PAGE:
ABSTRACT-LISTEN:<string>

       ABSTRACT-SENDTO:<string>

       ABSTRACT-RECVFROM:<string>

       ABSTRACT-RECV:<string>

       ABSTRACT-CLIENT:<string>
              The  ABSTRACT  addresses  are almost identical to the related UNIX addresses except
              that they do not address file system based sockets but  an  alternate  UNIX  domain
              address  space.  To archieve this the socket address strings are prefixed with "\0"
              internally. This feature is available (only?) on Linux.  Option groups are the same
              as  with  the  related  UNIX  addresses, except that the ABSTRACT addresses are not
              member of the NAMED group.

ADDRESS OPTIONS

       Address options can be applied to address  specifications  to  influence  the  process  of
       opening the addresses and the properties of the resulting data channels.

       For  technical  reasons  not  every  option  can  be  applied to every address type; e.g.,
       applying a socket option to a regular file will fail. To catch most  useless  combinations
       as  early  as  in the open phase, the concept of option groups was introduced. Each option
       belongs to one or more option groups. Options can be used only  with  address  types  that
       support at least one of their option groups (but see option -g).

       Address  options  have data types that their values must conform to.  Every address option
       consists of just a keyword or a keyword followed by "=value", where value must conform  to
       the  options  type.   Some  address  options  manipulate parameters of system calls; e.g.,
       option sync sets the O_SYNC flag with the open() call.  Other options cause  a  system  or
       library  call;  e.g.,  with  option  `ttl=value’ the setsockopt(fd, SOL_IP, IP_TTL, value,
       sizeof(int)) call is applied.  Other options set internal socat variables  that  are  used
       during  data  transfer; e.g., `crnl’ causes explicit character conversions.  A few options
       have more complex implementations; e.g., su-d (substuser-delayed) inquires some  user  and
       group infos, stores them, and applies them later after a possible chroot() call.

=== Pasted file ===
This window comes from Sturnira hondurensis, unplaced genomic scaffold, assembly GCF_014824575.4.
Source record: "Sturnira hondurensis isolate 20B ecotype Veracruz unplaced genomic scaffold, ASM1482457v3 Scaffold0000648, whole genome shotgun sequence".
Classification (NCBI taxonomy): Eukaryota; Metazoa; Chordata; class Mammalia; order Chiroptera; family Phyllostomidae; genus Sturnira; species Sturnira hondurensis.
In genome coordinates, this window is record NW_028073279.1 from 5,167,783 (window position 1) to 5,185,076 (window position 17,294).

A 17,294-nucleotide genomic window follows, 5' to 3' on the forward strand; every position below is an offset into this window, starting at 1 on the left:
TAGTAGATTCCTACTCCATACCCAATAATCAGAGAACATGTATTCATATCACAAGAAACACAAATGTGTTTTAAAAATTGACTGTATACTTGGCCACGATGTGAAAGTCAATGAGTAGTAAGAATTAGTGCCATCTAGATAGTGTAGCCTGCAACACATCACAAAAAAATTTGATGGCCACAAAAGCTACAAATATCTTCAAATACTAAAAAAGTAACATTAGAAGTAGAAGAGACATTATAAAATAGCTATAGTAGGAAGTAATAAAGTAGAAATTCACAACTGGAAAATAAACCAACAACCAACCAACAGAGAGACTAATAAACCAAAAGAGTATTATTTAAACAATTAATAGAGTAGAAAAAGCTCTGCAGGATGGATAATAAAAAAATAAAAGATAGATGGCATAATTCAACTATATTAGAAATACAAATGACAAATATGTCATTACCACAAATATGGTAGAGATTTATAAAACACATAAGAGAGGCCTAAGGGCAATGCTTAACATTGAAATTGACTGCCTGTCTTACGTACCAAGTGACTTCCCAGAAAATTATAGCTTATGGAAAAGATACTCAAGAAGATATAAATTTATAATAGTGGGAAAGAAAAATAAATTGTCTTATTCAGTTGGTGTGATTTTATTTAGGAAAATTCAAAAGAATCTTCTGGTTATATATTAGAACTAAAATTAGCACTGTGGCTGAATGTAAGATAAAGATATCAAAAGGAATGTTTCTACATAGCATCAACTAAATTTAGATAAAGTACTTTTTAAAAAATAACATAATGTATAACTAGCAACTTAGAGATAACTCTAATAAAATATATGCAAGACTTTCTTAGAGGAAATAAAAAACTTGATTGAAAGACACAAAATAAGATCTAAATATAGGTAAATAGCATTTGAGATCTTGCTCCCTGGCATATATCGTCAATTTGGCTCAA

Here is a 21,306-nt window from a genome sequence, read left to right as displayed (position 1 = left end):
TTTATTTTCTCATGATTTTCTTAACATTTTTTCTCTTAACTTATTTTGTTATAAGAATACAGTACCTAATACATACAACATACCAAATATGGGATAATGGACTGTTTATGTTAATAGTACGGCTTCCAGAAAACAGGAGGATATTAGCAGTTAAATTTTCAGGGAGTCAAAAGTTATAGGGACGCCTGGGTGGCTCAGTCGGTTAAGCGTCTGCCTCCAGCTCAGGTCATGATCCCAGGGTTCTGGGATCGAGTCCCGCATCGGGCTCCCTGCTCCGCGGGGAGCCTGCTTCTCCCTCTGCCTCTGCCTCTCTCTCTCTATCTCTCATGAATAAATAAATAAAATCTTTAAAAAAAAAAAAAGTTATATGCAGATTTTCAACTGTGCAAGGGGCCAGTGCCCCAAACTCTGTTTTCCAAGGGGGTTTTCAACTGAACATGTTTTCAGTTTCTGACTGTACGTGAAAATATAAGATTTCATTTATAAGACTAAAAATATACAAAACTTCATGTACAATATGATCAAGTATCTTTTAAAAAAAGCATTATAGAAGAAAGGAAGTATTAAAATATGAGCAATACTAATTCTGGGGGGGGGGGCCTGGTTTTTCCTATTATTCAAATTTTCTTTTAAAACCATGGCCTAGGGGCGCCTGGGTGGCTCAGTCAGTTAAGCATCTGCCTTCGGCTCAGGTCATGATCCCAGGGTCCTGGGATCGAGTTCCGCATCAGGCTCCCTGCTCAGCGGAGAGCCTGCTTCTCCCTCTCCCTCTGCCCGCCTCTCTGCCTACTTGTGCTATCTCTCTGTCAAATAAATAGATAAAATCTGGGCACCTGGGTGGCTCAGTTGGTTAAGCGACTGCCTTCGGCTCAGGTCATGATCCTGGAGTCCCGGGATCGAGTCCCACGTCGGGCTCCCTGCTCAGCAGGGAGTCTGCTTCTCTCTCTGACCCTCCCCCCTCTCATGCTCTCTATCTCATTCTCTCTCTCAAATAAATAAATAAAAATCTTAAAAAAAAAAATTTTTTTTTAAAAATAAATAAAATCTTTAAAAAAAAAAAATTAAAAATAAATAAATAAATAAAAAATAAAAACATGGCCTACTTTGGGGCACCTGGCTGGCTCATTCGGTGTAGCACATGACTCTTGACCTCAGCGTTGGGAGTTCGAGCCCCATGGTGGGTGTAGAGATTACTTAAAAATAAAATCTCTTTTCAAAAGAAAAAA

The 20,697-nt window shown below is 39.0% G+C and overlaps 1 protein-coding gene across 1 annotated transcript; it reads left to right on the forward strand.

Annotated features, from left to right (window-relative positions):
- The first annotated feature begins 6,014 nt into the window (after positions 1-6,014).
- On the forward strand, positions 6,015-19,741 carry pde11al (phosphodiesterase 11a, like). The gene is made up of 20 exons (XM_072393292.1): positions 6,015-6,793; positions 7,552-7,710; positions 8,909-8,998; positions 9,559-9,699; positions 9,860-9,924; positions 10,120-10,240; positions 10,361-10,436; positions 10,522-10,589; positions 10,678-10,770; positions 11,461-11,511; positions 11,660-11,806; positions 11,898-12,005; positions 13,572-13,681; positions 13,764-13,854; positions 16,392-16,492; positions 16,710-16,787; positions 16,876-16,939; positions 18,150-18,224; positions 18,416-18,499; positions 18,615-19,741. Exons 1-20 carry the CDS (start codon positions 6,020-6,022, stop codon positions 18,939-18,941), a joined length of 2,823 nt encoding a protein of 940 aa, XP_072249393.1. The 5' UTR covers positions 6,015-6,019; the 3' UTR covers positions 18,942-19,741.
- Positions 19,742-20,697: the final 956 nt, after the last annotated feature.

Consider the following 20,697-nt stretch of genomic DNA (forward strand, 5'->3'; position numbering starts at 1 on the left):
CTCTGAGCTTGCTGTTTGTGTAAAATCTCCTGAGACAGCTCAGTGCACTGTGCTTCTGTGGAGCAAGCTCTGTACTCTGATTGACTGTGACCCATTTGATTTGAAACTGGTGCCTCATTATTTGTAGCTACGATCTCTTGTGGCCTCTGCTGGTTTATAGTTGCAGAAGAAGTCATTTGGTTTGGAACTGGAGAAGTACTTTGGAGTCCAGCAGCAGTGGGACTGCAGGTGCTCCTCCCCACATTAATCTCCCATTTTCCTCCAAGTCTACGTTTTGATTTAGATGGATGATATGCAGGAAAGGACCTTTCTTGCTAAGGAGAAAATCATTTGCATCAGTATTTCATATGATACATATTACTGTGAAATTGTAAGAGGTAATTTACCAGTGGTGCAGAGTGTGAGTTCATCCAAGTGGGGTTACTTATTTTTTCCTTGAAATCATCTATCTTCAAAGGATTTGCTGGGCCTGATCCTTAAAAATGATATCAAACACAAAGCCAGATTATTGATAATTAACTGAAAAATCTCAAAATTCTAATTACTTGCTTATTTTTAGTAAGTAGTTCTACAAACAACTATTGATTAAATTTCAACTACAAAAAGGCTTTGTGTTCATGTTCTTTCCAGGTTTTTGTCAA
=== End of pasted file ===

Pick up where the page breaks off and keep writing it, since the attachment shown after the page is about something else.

If  multiple  options are given to an address, their sequence in the address specification
       has (almost) no effect on the sequence of their execution/application. Instead, socat  has
       built  in  an  option  phase model that tries to bring the options in a useful order. Some
       options exist in different forms (e.g., unlink, unlink-early, unlink-late) to control  the
       time of their execution.

       If  the  same  option  is  specified more than once within one address specification, with
       equal or different values, the effect depends on the kind of option. Options resulting  in
       function  calls  like  setsockopt()  cause  multiple  invocations.  With  options that set
       parameters for a required call like open() or set internal flags, the value  of  the  last
       option occurrence is effective.

       The  existence  or  semantics of many options are system dependent. Socat usually does NOT
       try to emulate missing libc or kernel features, it  just  provides  an  interface  to  the
       underlying  system.  So,  if  an  operating  system lacks a feature, the related option is
       simply not available on this platform.

       The following paragraphs introduce just the  more  common  address  options.  For  a  more
       comprehensive reference and to find information about canonical option names, alias names,
       option phases, and platforms see file xio.help.

       FD option group

       This option group contains options that are applied to a UN*X style  file  descriptor,  no
       matter  how it was generated.  Because all current socat address types are file descriptor
       based, these options may be applied to any address.
       Note: Some of these options are  also  member  of  another  option  group,  that  provides
       another, non-fd based mechanism.  For these options, it depends on the actual address type
       and its option groups which mechanism is used.  The  second,  non-fd  based  mechanism  is
       prioritized.

       cloexec=<bool>
              Sets  the FD_CLOEXEC flag with the fcntl() system call to value <bool>. If set, the
              file descriptor is closed on exec() family function calls. Socat internally handles
              this  flag for the fds it controls, so in most cases there will be no need to apply
              this option.

       setlk  Tries to set a discretionary write lock to  the  whole  file  using  the  fcntl(fd,
              F_SETLK,  ...)  system call. If the file is already locked, this call results in an
              error.  On Linux, when the file permissions for group are "S"  (g-x,g+s),  and  the
              file  system is locally mounted with the "mand" option, the lock is mandatory, i.e.
              prevents other processes from opening the file.